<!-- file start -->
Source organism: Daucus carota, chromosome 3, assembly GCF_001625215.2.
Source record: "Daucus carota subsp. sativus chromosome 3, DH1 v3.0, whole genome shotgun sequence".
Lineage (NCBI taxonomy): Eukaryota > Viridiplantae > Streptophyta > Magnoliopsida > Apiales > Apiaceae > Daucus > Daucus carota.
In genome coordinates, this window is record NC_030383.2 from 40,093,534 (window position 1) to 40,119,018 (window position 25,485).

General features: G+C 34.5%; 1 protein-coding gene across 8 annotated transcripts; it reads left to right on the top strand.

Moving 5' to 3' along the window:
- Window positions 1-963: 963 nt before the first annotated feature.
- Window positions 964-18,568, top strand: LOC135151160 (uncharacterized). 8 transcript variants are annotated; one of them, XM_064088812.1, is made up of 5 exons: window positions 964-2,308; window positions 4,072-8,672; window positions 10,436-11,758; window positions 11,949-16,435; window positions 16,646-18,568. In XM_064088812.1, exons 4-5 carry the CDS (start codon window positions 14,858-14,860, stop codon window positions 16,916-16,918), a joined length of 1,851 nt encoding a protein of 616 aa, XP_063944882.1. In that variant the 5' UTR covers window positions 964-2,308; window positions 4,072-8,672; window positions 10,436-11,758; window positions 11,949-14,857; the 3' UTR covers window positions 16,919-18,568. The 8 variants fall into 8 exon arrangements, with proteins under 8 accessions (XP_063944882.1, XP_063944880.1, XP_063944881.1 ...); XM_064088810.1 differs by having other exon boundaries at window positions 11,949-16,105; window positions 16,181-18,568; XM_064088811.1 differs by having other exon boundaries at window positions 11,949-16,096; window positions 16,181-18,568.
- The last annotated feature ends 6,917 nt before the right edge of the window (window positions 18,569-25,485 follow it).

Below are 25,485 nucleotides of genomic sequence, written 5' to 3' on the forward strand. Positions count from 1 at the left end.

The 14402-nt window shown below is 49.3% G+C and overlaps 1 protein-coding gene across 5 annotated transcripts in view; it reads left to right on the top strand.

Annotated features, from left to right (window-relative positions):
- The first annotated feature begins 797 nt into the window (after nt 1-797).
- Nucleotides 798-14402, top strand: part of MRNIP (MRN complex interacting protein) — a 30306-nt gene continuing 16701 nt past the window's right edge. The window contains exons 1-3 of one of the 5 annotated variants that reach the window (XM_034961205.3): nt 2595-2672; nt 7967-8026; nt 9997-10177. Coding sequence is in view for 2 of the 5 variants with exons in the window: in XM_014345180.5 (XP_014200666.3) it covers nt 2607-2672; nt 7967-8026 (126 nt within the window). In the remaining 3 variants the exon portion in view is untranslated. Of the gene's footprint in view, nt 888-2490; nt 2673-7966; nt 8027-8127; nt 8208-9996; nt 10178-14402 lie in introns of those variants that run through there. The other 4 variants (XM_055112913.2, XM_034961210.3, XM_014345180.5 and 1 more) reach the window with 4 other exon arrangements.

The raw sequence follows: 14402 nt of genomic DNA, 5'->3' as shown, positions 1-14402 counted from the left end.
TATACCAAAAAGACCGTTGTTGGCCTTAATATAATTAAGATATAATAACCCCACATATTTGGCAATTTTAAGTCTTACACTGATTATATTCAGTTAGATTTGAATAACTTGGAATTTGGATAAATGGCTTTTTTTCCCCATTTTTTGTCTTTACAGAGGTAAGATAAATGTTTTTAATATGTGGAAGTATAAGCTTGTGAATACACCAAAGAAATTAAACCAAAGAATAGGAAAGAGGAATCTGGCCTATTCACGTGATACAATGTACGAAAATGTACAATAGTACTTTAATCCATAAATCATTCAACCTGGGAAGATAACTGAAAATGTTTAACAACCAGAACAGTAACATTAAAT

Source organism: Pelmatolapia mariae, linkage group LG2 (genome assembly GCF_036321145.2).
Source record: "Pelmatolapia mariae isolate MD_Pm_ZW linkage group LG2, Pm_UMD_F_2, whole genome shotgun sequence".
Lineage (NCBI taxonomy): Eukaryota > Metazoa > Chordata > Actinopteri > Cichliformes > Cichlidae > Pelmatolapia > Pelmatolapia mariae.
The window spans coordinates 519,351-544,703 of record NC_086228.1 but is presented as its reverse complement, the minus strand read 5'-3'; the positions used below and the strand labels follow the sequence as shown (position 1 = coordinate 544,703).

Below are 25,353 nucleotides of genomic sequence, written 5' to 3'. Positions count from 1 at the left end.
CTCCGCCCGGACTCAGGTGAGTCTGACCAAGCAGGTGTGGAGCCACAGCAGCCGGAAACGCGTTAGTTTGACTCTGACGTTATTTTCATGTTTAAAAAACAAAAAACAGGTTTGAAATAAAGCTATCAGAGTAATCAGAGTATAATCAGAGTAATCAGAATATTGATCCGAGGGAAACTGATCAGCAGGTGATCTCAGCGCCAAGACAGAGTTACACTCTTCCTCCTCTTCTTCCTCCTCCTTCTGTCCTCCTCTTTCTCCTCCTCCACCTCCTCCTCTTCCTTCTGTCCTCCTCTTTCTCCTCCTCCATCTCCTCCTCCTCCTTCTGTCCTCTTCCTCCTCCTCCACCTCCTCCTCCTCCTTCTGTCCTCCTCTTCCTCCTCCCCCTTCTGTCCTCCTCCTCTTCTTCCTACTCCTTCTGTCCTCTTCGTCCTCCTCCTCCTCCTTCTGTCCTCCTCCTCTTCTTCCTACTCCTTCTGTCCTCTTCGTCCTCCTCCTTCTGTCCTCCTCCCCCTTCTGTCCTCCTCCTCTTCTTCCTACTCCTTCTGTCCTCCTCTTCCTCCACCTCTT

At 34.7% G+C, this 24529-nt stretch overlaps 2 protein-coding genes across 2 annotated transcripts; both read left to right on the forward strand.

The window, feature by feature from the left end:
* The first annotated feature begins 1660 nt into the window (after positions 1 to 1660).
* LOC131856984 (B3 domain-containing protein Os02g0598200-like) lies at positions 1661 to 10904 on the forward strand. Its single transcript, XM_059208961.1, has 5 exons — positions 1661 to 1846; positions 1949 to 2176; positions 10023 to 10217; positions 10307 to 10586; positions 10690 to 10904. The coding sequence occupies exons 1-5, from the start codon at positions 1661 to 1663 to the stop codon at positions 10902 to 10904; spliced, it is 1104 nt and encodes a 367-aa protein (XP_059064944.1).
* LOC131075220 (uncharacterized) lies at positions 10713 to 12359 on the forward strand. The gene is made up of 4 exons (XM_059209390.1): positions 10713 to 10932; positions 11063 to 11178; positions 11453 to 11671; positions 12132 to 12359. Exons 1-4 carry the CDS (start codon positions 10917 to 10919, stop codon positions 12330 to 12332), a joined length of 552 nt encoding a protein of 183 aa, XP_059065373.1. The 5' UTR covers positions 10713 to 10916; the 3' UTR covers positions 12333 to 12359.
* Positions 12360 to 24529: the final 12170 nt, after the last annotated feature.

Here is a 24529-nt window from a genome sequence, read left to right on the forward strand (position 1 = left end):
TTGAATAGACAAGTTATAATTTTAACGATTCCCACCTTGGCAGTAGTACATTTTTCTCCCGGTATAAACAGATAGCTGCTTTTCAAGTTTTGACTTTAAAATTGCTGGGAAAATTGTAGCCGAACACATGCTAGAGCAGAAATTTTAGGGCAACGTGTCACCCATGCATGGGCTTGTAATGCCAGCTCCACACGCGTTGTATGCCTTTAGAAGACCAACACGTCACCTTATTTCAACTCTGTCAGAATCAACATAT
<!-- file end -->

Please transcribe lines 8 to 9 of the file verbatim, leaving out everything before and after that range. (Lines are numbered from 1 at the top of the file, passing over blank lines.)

- Window positions 964-18,568, top strand: LOC135151160 (uncharacterized). 8 transcript variants are annotated; one of them, XM_064088812.1, is made up of 5 exons: window positions 964-2,308; window positions 4,072-8,672; window positions 10,436-11,758; window positions 11,949-16,435; window positions 16,646-18,568. In XM_064088812.1, exons 4-5 carry the CDS (start codon window positions 14,858-14,860, stop codon window positions 16,916-16,918), a joined length of 1,851 nt encoding a protein of 616 aa, XP_063944882.1. In that variant the 5' UTR covers window positions 964-2,308; window positions 4,072-8,672; window positions 10,436-11,758; window positions 11,949-14,857; the 3' UTR covers window positions 16,919-18,568. The 8 variants fall into 8 exon arrangements, with proteins under 8 accessions (XP_063944882.1, XP_063944880.1, XP_063944881.1 ...); XM_064088810.1 differs by having other exon boundaries at window positions 11,949-16,105; window positions 16,181-18,568; XM_064088811.1 differs by having other exon boundaries at window positions 11,949-16,096; window positions 16,181-18,568.
- The last annotated feature ends 6,917 nt before the right edge of the window (window positions 18,569-25,485 follow it).